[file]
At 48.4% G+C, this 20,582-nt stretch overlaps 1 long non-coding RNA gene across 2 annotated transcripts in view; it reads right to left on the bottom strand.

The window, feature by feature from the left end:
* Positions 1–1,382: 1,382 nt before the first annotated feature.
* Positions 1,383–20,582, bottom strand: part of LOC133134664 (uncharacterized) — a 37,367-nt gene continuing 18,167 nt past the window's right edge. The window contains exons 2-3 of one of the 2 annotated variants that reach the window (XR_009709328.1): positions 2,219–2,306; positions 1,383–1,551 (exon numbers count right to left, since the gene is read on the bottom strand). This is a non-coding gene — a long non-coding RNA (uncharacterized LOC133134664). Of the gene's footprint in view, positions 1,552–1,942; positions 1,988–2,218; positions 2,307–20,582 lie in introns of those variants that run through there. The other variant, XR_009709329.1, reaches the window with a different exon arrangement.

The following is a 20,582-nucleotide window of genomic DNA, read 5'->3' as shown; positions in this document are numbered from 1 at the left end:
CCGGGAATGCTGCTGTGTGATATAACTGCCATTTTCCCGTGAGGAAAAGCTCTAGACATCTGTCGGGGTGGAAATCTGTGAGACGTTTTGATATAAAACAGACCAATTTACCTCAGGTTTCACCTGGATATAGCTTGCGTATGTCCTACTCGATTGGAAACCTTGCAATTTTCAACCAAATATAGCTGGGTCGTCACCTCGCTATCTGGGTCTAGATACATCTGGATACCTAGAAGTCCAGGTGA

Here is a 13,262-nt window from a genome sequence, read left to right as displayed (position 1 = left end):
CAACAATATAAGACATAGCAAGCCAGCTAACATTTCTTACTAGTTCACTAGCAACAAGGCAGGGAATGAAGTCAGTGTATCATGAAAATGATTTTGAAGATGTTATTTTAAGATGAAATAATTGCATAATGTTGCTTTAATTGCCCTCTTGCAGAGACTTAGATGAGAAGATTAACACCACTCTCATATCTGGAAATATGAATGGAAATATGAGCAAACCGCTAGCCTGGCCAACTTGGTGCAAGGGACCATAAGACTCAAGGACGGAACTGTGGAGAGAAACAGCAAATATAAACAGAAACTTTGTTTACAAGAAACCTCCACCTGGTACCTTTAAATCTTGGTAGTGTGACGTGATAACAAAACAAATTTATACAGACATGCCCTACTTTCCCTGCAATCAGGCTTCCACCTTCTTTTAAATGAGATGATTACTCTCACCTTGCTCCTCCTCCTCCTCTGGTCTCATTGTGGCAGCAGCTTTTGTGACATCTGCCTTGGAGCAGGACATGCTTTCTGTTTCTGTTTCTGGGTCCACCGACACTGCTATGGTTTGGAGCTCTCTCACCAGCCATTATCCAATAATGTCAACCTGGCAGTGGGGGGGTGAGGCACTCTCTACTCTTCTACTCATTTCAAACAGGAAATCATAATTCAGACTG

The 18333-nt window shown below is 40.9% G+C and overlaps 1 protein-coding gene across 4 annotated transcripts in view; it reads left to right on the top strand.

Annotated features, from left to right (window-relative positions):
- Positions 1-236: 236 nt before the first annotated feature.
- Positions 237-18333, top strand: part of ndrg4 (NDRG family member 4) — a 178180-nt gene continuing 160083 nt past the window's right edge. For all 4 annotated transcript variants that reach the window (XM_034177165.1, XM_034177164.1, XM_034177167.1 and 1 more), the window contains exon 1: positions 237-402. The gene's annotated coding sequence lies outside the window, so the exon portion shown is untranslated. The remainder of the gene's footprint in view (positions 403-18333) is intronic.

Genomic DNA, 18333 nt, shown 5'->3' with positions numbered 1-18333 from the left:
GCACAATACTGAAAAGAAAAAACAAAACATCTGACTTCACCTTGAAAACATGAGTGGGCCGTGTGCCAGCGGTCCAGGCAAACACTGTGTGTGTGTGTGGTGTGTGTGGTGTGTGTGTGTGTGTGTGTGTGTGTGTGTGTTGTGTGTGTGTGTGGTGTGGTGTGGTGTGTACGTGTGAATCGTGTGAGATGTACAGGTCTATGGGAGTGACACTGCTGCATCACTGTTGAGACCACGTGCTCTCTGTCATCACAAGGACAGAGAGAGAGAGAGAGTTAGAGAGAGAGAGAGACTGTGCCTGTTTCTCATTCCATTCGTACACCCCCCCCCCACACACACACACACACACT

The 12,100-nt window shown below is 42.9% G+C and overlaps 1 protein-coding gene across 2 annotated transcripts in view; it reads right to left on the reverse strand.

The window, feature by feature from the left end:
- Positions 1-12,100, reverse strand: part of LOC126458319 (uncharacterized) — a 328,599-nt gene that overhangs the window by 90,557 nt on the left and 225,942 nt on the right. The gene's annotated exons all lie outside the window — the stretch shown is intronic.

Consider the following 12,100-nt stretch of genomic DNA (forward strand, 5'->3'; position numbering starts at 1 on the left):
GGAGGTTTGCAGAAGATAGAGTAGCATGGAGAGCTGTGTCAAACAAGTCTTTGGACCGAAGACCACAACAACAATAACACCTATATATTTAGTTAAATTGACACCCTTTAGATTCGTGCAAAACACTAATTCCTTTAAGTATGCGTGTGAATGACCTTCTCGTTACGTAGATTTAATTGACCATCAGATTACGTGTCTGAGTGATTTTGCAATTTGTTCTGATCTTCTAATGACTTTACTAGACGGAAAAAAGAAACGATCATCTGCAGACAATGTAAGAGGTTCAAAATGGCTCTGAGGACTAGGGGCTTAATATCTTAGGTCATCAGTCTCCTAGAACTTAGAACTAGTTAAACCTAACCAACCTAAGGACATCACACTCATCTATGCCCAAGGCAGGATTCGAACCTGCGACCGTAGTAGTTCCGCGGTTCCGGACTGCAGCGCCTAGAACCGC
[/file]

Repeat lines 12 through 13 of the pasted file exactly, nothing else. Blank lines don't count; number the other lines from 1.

- Positions 237-18333, top strand: part of ndrg4 (NDRG family member 4) — a 178180-nt gene continuing 160083 nt past the window's right edge. For all 4 annotated transcript variants that reach the window (XM_034177165.1, XM_034177164.1, XM_034177167.1 and 1 more), the window contains exon 1: positions 237-402. The gene's annotated coding sequence lies outside the window, so the exon portion shown is untranslated. The remainder of the gene's footprint in view (positions 403-18333) is intronic.

Genomic DNA, 18333 nt, shown 5'->3' with positions numbered 1-18333 from the left: